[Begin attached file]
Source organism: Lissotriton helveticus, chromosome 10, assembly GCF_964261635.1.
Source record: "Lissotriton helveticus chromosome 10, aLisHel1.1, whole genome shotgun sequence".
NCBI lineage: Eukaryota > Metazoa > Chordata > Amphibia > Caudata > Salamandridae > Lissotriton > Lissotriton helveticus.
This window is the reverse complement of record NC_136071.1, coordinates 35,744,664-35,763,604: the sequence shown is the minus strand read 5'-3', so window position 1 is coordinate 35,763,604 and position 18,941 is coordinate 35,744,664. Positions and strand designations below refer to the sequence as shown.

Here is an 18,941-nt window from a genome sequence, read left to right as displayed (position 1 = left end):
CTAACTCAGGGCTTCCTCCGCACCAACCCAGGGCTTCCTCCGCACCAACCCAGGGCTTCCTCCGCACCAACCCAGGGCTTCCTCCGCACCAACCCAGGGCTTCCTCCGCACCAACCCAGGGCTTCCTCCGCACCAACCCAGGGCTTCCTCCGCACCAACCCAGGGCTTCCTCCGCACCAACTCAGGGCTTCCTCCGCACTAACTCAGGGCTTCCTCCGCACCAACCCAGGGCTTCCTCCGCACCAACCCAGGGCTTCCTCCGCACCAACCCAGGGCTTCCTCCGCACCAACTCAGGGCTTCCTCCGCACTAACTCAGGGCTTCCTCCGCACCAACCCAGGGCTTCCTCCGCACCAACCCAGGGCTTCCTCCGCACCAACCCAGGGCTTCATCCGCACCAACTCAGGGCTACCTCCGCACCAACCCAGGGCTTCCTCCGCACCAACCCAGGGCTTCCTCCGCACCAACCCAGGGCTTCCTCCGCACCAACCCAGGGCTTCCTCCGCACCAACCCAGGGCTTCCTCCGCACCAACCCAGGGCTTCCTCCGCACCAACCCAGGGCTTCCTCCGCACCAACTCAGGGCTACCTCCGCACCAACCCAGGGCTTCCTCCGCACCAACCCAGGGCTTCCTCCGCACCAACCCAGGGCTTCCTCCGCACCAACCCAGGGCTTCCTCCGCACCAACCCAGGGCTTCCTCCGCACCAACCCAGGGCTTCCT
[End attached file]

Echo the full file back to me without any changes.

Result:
Source organism: Lissotriton helveticus, chromosome 10, assembly GCF_964261635.1.
Source record: "Lissotriton helveticus chromosome 10, aLisHel1.1, whole genome shotgun sequence".
NCBI lineage: Eukaryota > Metazoa > Chordata > Amphibia > Caudata > Salamandridae > Lissotriton > Lissotriton helveticus.
This window is the reverse complement of record NC_136071.1, coordinates 35,744,664-35,763,604: the sequence shown is the minus strand read 5'-3', so window position 1 is coordinate 35,763,604 and position 18,941 is coordinate 35,744,664. Positions and strand designations below refer to the sequence as shown.

Here is an 18,941-nt window from a genome sequence, read left to right as displayed (position 1 = left end):
CTAACTCAGGGCTTCCTCCGCACCAACCCAGGGCTTCCTCCGCACCAACCCAGGGCTTCCTCCGCACCAACCCAGGGCTTCCTCCGCACCAACCCAGGGCTTCCTCCGCACCAACCCAGGGCTTCCTCCGCACCAACCCAGGGCTTCCTCCGCACCAACCCAGGGCTTCCTCCGCACCAACTCAGGGCTTCCTCCGCACTAACTCAGGGCTTCCTCCGCACCAACCCAGGGCTTCCTCCGCACCAACCCAGGGCTTCCTCCGCACCAACCCAGGGCTTCCTCCGCACCAACTCAGGGCTTCCTCCGCACTAACTCAGGGCTTCCTCCGCACCAACCCAGGGCTTCCTCCGCACCAACCCAGGGCTTCCTCCGCACCAACCCAGGGCTTCATCCGCACCAACTCAGGGCTACCTCCGCACCAACCCAGGGCTTCCTCCGCACCAACCCAGGGCTTCCTCCGCACCAACCCAGGGCTTCCTCCGCACCAACCCAGGGCTTCCTCCGCACCAACCCAGGGCTTCCTCCGCACCAACCCAGGGCTTCCTCCGCACCAACCCAGGGCTTCCTCCGCACCAACTCAGGGCTACCTCCGCACCAACCCAGGGCTTCCTCCGCACCAACCCAGGGCTTCCTCCGCACCAACCCAGGGCTTCCTCCGCACCAACCCAGGGCTTCCTCCGCACCAACCCAGGGCTTCCTCCGCACCAACCCAGGGCTTCCT